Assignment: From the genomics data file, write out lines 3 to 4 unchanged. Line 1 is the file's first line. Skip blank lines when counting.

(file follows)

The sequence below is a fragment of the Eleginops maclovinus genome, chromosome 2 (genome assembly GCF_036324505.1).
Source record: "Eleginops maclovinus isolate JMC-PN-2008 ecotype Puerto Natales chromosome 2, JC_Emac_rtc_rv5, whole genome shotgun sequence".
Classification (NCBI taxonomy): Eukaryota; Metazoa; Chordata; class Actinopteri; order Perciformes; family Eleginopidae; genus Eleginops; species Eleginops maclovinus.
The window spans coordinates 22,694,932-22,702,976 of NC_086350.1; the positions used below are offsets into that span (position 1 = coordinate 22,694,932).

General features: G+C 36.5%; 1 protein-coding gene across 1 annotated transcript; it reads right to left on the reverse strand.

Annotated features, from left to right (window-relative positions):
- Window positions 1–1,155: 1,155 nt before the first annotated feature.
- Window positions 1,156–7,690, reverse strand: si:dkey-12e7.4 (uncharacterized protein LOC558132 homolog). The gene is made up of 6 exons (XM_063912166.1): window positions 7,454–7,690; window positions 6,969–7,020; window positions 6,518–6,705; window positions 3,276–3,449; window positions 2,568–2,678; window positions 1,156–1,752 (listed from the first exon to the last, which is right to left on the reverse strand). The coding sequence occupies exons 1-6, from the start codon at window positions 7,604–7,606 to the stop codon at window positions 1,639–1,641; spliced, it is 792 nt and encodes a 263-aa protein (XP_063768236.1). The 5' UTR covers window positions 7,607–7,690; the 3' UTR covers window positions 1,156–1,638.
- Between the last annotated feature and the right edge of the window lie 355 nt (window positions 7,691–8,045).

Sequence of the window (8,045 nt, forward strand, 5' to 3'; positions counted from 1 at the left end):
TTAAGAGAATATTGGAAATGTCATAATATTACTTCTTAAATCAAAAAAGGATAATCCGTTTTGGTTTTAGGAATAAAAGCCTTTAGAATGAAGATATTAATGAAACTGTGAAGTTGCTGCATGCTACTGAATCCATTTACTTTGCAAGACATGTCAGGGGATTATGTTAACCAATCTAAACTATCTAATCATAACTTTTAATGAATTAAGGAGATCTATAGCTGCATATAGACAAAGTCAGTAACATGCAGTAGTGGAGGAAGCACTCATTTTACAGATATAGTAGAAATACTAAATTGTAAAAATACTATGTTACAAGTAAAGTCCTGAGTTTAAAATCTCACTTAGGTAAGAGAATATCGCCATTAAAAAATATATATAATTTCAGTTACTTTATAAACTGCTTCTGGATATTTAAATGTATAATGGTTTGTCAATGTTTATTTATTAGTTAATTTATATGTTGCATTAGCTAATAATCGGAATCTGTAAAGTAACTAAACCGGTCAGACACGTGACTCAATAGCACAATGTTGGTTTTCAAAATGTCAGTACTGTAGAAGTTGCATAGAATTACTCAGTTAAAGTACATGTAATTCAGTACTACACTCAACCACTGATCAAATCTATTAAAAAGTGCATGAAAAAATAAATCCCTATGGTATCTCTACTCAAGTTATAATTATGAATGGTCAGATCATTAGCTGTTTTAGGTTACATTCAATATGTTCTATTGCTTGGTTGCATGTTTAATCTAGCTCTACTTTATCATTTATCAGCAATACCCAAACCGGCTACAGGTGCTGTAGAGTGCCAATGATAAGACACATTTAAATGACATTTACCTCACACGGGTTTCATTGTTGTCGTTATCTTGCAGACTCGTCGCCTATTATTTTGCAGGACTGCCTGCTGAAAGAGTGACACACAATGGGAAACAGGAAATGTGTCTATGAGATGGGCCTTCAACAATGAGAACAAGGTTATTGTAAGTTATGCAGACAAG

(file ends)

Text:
Classification (NCBI taxonomy): Eukaryota; Metazoa; Chordata; class Actinopteri; order Perciformes; family Eleginopidae; genus Eleginops; species Eleginops maclovinus.
The window spans coordinates 22,694,932-22,702,976 of NC_086350.1; the positions used below are offsets into that span (position 1 = coordinate 22,694,932).